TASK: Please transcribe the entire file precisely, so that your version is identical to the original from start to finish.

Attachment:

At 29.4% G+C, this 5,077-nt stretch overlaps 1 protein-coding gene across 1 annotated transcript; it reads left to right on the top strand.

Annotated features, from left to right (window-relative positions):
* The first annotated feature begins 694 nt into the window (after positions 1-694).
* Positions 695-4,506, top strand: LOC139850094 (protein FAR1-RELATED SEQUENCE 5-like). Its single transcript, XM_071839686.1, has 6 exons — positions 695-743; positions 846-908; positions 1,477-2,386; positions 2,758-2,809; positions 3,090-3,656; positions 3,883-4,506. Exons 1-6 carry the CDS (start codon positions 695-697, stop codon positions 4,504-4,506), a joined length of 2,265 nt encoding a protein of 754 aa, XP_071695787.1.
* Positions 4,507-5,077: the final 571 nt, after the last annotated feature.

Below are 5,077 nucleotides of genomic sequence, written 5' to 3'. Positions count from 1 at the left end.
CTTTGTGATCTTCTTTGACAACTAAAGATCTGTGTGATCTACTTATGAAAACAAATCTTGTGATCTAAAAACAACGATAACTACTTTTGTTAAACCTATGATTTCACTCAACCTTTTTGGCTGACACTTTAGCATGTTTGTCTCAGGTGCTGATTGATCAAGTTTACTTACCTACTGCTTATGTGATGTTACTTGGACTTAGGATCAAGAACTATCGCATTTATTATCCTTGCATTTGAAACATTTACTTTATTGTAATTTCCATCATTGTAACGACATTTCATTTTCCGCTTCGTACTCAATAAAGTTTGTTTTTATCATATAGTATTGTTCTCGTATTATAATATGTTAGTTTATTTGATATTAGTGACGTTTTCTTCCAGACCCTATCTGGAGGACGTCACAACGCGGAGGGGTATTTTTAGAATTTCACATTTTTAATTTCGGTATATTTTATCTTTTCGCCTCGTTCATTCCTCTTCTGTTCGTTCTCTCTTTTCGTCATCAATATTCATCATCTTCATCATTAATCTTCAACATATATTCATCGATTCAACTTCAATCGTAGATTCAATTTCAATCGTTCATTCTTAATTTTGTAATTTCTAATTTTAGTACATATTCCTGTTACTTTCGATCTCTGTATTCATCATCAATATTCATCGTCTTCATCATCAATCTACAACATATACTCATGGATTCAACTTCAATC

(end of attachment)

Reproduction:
At 29.4% G+C, this 5,077-nt stretch overlaps 1 protein-coding gene across 1 annotated transcript; it reads left to right on the top strand.

Annotated features, from left to right (window-relative positions):
* The first annotated feature begins 694 nt into the window (after positions 1-694).
* Positions 695-4,506, top strand: LOC139850094 (protein FAR1-RELATED SEQUENCE 5-like). Its single transcript, XM_071839686.1, has 6 exons — positions 695-743; positions 846-908; positions 1,477-2,386; positions 2,758-2,809; positions 3,090-3,656; positions 3,883-4,506. Exons 1-6 carry the CDS (start codon positions 695-697, stop codon positions 4,504-4,506), a joined length of 2,265 nt encoding a protein of 754 aa, XP_071695787.1.
* Positions 4,507-5,077: the final 571 nt, after the last annotated feature.

Below are 5,077 nucleotides of genomic sequence, written 5' to 3'. Positions count from 1 at the left end.
CTTTGTGATCTTCTTTGACAACTAAAGATCTGTGTGATCTACTTATGAAAACAAATCTTGTGATCTAAAAACAACGATAACTACTTTTGTTAAACCTATGATTTCACTCAACCTTTTTGGCTGACACTTTAGCATGTTTGTCTCAGGTGCTGATTGATCAAGTTTACTTACCTACTGCTTATGTGATGTTACTTGGACTTAGGATCAAGAACTATCGCATTTATTATCCTTGCATTTGAAACATTTACTTTATTGTAATTTCCATCATTGTAACGACATTTCATTTTCCGCTTCGTACTCAATAAAGTTTGTTTTTATCATATAGTATTGTTCTCGTATTATAATATGTTAGTTTATTTGATATTAGTGACGTTTTCTTCCAGACCCTATCTGGAGGACGTCACAACGCGGAGGGGTATTTTTAGAATTTCACATTTTTAATTTCGGTATATTTTATCTTTTCGCCTCGTTCATTCCTCTTCTGTTCGTTCTCTCTTTTCGTCATCAATATTCATCATCTTCATCATTAATCTTCAACATATATTCATCGATTCAACTTCAATCGTAGATTCAATTTCAATCGTTCATTCTTAATTTTGTAATTTCTAATTTTAGTACATATTCCTGTTACTTTCGATCTCTGTATTCATCATCAATATTCATCGTCTTCATCATCAATCTACAACATATACTCATGGATTCAACTTCAATC